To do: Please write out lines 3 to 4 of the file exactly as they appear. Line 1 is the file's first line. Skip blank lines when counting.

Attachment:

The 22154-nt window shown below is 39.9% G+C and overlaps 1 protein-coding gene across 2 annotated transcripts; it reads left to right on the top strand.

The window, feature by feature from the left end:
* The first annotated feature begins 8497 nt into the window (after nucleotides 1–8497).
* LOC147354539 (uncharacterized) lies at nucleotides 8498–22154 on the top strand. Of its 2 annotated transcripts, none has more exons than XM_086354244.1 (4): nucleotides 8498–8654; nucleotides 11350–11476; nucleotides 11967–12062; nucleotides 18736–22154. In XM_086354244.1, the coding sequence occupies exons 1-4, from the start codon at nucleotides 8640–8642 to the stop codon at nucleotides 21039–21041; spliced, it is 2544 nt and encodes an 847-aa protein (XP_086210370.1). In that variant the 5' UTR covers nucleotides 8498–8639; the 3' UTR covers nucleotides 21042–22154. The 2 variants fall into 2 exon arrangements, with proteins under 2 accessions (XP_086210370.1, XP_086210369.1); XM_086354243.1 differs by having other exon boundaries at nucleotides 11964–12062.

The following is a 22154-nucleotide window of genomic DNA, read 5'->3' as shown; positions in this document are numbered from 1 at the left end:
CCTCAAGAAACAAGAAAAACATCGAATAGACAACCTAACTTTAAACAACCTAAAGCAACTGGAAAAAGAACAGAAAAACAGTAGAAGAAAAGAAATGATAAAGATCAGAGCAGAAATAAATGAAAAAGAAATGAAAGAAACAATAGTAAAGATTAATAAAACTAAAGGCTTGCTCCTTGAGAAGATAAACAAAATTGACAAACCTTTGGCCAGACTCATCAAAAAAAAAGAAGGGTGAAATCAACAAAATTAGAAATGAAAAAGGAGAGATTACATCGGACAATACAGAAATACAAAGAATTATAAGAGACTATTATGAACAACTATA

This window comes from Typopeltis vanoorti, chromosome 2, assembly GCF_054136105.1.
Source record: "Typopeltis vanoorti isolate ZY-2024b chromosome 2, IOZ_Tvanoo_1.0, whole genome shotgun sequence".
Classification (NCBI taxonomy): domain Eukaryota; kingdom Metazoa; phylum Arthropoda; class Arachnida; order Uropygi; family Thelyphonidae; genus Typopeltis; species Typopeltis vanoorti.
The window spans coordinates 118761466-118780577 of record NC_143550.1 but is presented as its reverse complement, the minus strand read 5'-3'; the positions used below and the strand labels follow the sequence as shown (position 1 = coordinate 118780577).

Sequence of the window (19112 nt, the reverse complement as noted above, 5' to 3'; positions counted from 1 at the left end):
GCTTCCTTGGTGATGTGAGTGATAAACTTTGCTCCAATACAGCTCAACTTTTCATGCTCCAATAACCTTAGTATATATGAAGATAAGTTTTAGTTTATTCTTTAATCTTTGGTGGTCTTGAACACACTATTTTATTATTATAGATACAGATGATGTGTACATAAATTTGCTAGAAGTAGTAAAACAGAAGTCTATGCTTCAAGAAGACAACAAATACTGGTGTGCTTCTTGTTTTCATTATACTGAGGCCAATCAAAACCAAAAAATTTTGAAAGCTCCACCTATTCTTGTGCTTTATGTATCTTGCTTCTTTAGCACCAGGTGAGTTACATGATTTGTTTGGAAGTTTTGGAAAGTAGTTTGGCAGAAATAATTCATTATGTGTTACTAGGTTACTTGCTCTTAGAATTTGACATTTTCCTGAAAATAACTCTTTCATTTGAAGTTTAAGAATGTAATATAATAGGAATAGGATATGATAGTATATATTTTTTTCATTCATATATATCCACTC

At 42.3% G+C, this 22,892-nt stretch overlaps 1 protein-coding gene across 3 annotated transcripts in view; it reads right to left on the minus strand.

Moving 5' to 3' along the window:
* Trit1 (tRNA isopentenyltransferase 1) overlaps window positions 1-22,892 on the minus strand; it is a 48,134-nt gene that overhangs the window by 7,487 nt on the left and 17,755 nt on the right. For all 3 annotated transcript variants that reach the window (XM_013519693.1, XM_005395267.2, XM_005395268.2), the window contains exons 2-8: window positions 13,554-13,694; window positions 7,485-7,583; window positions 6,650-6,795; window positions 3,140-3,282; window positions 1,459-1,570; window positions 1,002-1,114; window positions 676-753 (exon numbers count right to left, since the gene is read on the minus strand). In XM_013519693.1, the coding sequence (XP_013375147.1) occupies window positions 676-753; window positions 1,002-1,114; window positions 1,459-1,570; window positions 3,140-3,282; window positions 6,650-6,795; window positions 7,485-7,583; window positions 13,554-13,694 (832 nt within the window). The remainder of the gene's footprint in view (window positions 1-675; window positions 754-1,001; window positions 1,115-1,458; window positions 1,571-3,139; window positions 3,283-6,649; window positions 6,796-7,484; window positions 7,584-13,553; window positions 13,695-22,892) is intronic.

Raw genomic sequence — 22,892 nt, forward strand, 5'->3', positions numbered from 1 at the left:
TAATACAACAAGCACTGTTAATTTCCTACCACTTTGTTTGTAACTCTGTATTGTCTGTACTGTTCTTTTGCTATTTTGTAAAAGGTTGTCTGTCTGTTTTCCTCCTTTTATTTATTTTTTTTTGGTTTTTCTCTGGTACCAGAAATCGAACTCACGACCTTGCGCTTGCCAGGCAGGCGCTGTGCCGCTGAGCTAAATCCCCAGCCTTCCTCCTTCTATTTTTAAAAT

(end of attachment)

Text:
* The first annotated feature begins 8497 nt into the window (after nucleotides 1–8497).
* LOC147354539 (uncharacterized) lies at nucleotides 8498–22154 on the top strand. Of its 2 annotated transcripts, none has more exons than XM_086354244.1 (4): nucleotides 8498–8654; nucleotides 11350–11476; nucleotides 11967–12062; nucleotides 18736–22154. In XM_086354244.1, the coding sequence occupies exons 1-4, from the start codon at nucleotides 8640–8642 to the stop codon at nucleotides 21039–21041; spliced, it is 2544 nt and encodes an 847-aa protein (XP_086210370.1). In that variant the 5' UTR covers nucleotides 8498–8639; the 3' UTR covers nucleotides 21042–22154. The 2 variants fall into 2 exon arrangements, with proteins under 2 accessions (XP_086210370.1, XP_086210369.1); XM_086354243.1 differs by having other exon boundaries at nucleotides 11964–12062.